Believe it or not, the new year is just around the corner. With 2023 fast approaching, not-for-profits are starting their budgets for the new year. It is easy to put the budget on the back burner or simply use the same numbers as last year, but that approach is rarely effective. Instead, now is the perfect time to determine what is working for a not-for-proft and what could use some work.
Below are a few common “weak areas” or mistakes not-for-profits make regarding budgeting. Consider whether these weak points might be something necessary to address while creating a budget for the new year.
Unfortunately, not-for-profit budgeting is not always the most efficient practice. In a not-for-profit that uses several departments, for example, there is often very little communication among the departments. Instead, the budget is a piecemeal assortment of information derived from departmental silos. Goals also often come from outside a particular department, such as from a board of directors that might not always have all of the information necessary to create these goals.
Using a holistic approach to budgeting looks at the big picture. It reviews every department and encourages communication among the contingencies to create a budget that simply makes more sense. Having a finance or accounting department gather and present information (instead of asking each section to address its own accounting needs) can provide a much better spending forecast.
Budget forecasting involves reviewing past performance to indicate how the budget will look in the future. It reviews historical data and patterns, trends in the economy and assumptions and circumstances that will likely affect the not-for-profit during a specific budgeting period.
Spotting trends forces the not-for-profit to look beyond just a year or two of prior budgets. It asks the not-for-profit to gather data for several years to take a long-term view. By stepping back to look at a large amount of data, the not-for-profit can spot problem areas, guide future budget allocations and take steps toward big-picture strategic planning.
Sometimes creating a budget is more of an art than a science. If COVID-19 has taught not-for-profits anything, it has forced creativity for fundraising and budget issues. Having a “backup” plan for a not-for-profit budget is never a bad idea.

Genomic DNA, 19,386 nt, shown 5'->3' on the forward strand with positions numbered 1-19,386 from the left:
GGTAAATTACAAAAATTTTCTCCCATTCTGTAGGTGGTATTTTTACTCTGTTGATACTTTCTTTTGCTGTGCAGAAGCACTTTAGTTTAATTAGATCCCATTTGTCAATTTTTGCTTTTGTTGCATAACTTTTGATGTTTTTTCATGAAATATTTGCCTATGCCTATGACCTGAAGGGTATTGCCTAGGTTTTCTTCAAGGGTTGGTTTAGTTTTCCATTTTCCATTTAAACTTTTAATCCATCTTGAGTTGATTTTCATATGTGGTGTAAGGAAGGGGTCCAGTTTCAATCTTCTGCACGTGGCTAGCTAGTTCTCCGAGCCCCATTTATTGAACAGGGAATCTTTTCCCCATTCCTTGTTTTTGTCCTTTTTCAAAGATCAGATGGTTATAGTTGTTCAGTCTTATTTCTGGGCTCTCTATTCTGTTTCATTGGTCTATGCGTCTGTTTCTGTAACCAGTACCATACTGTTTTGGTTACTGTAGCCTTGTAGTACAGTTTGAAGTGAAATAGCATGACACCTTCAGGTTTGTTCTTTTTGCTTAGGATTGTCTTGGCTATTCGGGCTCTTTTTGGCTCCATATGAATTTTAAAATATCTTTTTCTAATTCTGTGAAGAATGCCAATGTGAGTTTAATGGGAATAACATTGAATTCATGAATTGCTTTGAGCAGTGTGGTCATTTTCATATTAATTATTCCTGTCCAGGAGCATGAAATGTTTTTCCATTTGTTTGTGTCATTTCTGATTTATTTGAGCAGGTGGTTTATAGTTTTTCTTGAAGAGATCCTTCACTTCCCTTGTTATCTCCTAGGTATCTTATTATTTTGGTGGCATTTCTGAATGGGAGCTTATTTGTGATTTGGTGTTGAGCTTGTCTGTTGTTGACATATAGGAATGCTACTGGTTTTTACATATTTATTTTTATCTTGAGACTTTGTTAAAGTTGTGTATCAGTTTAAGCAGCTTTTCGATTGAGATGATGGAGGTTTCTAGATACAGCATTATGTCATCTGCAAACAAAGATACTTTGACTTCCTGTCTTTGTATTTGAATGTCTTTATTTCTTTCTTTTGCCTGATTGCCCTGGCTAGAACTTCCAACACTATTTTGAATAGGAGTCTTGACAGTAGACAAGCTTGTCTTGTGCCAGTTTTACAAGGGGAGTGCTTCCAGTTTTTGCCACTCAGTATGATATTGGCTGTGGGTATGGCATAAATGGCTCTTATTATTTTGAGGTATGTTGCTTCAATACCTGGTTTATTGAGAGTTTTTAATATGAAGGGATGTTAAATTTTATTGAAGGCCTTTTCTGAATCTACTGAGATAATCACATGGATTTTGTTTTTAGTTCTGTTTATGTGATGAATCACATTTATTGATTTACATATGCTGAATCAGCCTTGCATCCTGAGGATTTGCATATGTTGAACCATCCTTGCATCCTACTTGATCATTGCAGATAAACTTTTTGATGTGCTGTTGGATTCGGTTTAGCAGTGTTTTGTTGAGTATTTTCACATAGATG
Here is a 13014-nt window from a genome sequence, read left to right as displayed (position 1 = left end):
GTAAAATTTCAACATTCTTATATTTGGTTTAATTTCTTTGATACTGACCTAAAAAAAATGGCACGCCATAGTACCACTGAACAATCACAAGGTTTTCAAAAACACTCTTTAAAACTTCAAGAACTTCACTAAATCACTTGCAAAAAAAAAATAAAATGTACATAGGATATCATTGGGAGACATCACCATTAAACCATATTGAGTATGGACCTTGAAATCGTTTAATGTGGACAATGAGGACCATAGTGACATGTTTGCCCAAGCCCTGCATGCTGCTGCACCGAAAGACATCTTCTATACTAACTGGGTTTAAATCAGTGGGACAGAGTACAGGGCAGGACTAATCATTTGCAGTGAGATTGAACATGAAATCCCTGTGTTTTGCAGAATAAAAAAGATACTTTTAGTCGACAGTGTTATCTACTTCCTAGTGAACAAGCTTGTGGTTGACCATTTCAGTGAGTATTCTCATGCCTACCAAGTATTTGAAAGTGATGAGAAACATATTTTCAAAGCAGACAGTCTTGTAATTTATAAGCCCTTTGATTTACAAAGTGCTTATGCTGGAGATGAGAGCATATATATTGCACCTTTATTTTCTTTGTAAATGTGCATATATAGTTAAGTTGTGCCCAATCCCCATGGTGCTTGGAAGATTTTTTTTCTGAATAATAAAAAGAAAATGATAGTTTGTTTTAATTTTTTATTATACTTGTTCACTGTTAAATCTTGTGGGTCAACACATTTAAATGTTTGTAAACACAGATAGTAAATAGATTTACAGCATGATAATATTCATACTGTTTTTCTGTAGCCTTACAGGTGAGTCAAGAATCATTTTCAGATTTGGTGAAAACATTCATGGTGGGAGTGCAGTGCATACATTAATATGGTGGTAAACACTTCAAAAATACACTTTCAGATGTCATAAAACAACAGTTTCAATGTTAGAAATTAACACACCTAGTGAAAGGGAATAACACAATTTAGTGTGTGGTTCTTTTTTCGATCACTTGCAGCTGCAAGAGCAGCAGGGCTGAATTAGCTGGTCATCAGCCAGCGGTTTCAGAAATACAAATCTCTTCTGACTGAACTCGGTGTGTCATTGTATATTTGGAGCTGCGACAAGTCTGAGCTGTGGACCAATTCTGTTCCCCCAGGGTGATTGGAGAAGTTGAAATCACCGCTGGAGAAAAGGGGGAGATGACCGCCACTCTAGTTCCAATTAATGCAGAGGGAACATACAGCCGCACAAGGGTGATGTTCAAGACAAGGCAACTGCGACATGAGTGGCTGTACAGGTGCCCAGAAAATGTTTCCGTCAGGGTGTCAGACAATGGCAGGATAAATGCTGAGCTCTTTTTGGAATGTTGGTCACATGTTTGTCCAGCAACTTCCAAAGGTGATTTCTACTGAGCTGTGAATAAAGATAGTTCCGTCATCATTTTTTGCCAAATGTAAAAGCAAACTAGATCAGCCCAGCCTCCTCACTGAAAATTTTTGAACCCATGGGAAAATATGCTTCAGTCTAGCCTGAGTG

Create several budgeting models as part of the plan. What would the budget look like if the not-for-profit suddenly lost a significant source of funding? What expenses could be cut if donation projections are not as large as expected? What would the not-for-profit do with a sudden, large estate donation? Running several models will help a not-for-profit be more prepared if it has to make quick adjustments.
Even not-for-profits need to have an emergency fund. Including extra savings funds in the budget is a great idea—and it is never too late to start this kind of fund. Having a backup plan if donations do not come through or if the not-for-profit suddenly has a much higher need for services can mean the difference between accomplishing goals or closing its doors.
Those who are making donations will certainly appreciate that the not-for-profit stockpiles some funds for emergencies. It shows good financial responsibility and foresight. Not-for-profits just have to fight the urge to leave it out of the budget when they want more funds allocated elsewhere. This emergency fund is important, and the not-for-profit should make it a priority.
Just because the not-for-profit only creates an overall budget once a year does not mean the not-for-profit is married to it. Create a four-quarter budget while leaving some room to adjust from time to time.
Altering the budget to account for changes in income or expenses can help a not-for-profit plan better and use resources more efficiently. It also helps a not-for-profit respond better in times of crisis or increased need.
Copying and pasting an old budget from year to year will occasionally work, but the better practice is to account for changes yearly. This year, for example, higher inflation rates and increased lending rates may affect some line items. Even simple things like office supplies might require a budget increase.
Every not-for-profit should also review any legal changes that might affect them. For the past couple of years, there have been many opportunities for financing available through the government, for example. Not-for-profits might have additional funding options that provide more funds but also require earmarked spending. New funds also might trigger new reporting requirements.
Avoiding these pitfalls can help a not-for-profit have an even bigger impact with its available resources. Talk to an accounting and tax professional about all of these concern areas to create a much more accurate budget for use throughout 2023.
If you have any questions or would like additional information about anything mentioned, please comment below or email us at firstname.lastname@example.org.
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